facts, one already given under another head, may be named as illustrating this effect: "The greatest national council in Madagascar is an assembly of the people of the capital and the heads of the provinces, districts, towns, villages," etc.; and, speaking of the English Witenagemot, Mr. Freeman says, "Sometimes we find direct mention of the presence of large and popular classes of men, as the citizens of London or Winchester": the implication in both cases being that all freemen had a right to attend, but that only those on the spot could readily avail themselves of the right. This cause for restriction, which is commented upon by Mr. Freeman, operates in several ways. The actual cost of a journey to the place fixed for the meeting, when a kingdom has become large, is too great to be borne by a man who owns but a few acres. Further, there is the indirect cost entailed by loss of time, which, to one who personally labors or superintends labor, is serious. Again, there is the danger, which in turbulent times is considerable, save to those who go with bodies of well-armed retainers. And obviously these deterrent causes must tell where, for the above reasons, the incentives to attend have become small.
Yet another cause coöperates. When the occupied area is large, and therefore the number inhabiting it great, an assembly of all the armed freemen, could they be gathered, would be disabled from taking part in the proceedings, both by its size and by its lack of organization. A multitude made of those who have come from scattered points over a wide country, mostly unknown to one another, unable to hold previous communication, and therefore without plans, as well as without leaders, can not cope with the relatively small but well-organized body of those having common ideas and acting in concert.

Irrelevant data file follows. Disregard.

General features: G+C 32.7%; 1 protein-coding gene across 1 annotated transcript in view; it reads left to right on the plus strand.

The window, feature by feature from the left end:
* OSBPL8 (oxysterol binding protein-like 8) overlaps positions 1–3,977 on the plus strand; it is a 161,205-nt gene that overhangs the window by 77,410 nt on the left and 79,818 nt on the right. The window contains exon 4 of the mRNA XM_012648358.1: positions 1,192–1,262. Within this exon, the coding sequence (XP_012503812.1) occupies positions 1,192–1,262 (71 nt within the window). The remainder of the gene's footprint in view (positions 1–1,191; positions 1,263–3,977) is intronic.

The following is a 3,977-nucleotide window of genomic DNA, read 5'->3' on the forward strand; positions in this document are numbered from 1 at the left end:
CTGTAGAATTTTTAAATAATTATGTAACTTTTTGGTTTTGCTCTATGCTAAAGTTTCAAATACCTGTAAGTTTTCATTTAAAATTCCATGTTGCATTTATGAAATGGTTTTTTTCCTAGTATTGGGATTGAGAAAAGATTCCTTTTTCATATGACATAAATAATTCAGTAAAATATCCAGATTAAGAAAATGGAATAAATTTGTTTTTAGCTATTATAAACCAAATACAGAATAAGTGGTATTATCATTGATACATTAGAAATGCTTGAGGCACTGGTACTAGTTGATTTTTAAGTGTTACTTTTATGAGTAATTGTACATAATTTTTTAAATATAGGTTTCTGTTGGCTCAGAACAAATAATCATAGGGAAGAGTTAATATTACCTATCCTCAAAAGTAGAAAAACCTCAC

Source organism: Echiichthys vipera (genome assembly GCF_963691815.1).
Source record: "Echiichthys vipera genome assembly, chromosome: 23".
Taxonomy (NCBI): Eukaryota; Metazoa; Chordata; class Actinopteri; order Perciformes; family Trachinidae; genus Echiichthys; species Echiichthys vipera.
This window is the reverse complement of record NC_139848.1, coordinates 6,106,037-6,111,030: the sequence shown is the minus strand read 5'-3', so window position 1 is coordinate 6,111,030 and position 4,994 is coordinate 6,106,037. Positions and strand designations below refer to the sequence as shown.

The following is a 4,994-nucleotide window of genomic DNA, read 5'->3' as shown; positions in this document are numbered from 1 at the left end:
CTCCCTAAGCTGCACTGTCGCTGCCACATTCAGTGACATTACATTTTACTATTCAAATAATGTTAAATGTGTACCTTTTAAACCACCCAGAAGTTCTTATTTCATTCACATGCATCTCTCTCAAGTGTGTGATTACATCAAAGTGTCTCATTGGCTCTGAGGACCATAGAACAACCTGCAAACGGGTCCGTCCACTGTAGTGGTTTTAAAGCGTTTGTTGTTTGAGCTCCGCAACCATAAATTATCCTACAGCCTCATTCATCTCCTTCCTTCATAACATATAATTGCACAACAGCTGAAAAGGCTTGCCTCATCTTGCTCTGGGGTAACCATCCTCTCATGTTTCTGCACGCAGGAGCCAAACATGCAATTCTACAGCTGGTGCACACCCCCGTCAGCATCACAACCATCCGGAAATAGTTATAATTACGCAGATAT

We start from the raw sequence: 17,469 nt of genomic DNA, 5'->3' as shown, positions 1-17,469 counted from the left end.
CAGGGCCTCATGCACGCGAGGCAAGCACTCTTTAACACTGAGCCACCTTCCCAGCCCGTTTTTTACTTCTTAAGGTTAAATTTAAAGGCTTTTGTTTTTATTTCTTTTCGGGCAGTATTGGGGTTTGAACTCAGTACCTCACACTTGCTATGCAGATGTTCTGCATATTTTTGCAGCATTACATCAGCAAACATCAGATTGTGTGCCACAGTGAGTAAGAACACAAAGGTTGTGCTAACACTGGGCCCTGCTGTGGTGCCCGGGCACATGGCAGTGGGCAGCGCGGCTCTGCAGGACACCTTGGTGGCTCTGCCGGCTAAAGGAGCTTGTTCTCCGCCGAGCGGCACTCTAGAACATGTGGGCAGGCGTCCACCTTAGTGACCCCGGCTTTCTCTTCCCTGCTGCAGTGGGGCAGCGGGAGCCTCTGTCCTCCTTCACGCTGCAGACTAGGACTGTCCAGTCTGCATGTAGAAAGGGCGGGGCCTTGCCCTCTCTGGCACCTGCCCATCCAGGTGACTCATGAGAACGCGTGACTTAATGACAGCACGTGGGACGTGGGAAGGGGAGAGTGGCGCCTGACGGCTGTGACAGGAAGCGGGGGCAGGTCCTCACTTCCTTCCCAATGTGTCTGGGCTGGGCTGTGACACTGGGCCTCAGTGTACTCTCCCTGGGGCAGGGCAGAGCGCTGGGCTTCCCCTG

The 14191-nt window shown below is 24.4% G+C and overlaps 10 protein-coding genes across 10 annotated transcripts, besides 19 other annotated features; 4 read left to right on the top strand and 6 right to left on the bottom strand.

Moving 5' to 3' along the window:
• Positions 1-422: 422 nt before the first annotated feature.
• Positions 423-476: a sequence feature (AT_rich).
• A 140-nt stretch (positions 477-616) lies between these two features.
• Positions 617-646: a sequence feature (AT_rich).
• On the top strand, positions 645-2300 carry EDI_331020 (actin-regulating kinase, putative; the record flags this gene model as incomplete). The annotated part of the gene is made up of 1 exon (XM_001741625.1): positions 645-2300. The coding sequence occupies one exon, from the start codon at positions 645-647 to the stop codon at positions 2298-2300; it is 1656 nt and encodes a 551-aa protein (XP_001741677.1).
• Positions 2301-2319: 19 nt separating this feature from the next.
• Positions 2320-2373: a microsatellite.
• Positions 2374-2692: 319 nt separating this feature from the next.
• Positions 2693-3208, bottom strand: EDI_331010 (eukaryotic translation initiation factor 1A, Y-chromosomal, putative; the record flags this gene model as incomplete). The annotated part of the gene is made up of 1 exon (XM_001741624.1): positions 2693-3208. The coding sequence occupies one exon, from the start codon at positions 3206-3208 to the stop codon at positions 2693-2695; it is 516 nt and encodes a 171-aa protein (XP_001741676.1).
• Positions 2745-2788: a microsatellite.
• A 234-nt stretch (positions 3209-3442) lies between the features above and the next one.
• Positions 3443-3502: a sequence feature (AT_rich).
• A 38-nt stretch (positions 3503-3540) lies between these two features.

Nor should there be omitted the fact that when the causes above named have conspired to decrease the attendance of men in arms who live far off, and when there grows up the usage of summoning the more important among them, it naturally happens that in course of time the receipt of a summons becomes the authority for attendance, and the absence of a summons becomes equivalent to the absence of a right to attend.
Here, then, are several influences, all directly or indirectly consequent upon war, which join in differentiating the consultative body from the mass of armed freemen out of which it arises.
Given the ruler, and given the consultative body thus arising, there remains to ask. What are the causes of change in their relative powers? Always between these two authorities there must be a struggle—each trying to subordinate the other. Under what conditions, then, is the king enabled to override the consultative body; and under what conditions is the consultative body enabled to override the king?
Inevitably a belief in the superhuman nature of the king gives him an immense advantage in the contest for supremacy. If he is god--